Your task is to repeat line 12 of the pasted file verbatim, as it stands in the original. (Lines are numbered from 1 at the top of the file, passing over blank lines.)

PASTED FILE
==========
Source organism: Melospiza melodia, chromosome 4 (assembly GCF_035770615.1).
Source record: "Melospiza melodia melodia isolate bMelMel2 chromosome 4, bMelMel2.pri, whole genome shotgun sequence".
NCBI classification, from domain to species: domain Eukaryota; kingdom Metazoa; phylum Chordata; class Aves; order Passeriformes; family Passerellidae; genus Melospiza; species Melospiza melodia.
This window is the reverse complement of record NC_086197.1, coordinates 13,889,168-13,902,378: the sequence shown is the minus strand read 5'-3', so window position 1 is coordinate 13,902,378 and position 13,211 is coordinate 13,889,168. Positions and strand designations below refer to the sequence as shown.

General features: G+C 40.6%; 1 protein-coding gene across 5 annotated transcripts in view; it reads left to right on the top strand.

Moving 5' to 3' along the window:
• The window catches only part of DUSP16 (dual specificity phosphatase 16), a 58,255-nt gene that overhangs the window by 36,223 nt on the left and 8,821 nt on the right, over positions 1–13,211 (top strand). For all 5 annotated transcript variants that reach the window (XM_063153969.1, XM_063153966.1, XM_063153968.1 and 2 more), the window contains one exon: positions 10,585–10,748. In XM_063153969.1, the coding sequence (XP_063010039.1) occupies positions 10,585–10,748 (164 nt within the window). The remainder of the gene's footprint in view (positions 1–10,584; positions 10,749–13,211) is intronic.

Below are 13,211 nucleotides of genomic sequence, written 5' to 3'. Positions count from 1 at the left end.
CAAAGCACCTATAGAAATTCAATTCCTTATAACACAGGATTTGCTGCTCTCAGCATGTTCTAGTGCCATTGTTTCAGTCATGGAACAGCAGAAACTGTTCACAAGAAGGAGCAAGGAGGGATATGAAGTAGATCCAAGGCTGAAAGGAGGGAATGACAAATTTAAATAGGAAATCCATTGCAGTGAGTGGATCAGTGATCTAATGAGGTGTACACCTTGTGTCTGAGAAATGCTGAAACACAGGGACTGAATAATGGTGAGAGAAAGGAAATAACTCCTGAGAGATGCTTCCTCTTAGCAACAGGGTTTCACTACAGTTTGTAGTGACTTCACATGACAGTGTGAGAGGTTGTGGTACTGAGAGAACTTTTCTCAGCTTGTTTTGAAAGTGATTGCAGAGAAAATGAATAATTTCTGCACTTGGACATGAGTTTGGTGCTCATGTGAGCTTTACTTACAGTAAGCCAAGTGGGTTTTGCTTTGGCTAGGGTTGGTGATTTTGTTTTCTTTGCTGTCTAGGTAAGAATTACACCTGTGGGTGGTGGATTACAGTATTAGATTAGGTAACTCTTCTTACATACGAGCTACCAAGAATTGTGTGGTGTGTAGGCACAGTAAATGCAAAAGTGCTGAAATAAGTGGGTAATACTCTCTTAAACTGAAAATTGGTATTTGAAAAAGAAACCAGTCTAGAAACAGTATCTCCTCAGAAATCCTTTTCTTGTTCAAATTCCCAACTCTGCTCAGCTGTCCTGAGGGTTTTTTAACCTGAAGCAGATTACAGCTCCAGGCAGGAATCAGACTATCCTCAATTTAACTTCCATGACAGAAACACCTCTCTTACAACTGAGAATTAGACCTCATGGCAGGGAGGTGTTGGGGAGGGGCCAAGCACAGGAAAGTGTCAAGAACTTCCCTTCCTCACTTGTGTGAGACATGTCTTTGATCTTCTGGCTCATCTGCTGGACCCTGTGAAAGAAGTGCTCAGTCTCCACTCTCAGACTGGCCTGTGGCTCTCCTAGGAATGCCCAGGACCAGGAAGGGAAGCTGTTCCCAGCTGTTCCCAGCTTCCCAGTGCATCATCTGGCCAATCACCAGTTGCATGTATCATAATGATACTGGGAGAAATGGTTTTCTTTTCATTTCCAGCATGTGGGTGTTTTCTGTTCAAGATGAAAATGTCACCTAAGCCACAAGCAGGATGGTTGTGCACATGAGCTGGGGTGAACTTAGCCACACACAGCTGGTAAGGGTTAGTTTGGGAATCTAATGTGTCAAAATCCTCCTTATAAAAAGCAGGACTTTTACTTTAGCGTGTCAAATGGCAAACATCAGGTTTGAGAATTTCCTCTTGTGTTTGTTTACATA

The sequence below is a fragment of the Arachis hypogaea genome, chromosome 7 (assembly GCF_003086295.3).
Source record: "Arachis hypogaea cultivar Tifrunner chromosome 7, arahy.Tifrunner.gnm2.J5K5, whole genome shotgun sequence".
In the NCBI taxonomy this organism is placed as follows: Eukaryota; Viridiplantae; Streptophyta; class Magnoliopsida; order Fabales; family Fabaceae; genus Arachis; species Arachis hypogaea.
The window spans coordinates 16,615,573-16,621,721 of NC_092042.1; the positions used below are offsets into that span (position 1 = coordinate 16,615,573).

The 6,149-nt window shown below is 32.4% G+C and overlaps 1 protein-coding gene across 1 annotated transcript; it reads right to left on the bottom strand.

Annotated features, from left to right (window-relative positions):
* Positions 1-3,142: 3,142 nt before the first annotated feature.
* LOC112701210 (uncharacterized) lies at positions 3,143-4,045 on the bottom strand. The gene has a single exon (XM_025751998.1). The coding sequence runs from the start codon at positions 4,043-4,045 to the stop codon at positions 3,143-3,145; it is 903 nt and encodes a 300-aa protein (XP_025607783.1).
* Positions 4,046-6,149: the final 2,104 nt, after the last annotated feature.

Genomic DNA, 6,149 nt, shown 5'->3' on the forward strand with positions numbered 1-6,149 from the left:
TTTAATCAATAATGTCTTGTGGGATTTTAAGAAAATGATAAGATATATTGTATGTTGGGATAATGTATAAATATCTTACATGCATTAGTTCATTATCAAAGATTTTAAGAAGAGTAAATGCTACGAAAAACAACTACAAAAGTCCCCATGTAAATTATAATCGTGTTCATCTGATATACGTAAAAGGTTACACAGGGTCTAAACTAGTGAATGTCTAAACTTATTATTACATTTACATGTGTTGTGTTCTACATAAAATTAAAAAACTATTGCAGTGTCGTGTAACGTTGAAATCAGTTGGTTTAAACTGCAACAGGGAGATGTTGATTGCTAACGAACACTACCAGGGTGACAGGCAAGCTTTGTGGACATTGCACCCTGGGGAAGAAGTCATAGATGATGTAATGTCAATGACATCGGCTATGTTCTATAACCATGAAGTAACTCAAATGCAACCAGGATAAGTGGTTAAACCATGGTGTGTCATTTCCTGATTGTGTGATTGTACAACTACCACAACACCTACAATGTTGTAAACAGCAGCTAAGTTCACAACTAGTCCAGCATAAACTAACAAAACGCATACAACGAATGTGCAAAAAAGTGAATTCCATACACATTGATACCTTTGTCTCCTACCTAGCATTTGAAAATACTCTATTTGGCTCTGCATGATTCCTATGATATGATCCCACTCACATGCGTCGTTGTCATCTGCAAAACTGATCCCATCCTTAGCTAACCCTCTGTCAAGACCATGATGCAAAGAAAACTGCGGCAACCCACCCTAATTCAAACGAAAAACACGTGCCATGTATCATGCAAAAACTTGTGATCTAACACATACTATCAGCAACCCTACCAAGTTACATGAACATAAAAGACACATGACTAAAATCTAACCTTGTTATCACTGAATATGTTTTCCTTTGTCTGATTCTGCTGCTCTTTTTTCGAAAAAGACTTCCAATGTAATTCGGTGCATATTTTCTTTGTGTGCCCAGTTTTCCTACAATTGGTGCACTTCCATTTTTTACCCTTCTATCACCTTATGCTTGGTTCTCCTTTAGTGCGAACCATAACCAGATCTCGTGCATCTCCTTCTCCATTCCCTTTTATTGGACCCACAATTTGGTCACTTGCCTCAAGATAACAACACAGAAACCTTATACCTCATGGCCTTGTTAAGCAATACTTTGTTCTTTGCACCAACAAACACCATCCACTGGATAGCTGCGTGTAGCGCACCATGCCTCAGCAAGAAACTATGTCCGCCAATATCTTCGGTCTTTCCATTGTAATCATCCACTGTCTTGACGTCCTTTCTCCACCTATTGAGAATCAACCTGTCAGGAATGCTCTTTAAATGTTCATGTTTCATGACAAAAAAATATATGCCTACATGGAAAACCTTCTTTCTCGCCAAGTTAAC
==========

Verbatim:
In the NCBI taxonomy this organism is placed as follows: Eukaryota; Viridiplantae; Streptophyta; class Magnoliopsida; order Fabales; family Fabaceae; genus Arachis; species Arachis hypogaea.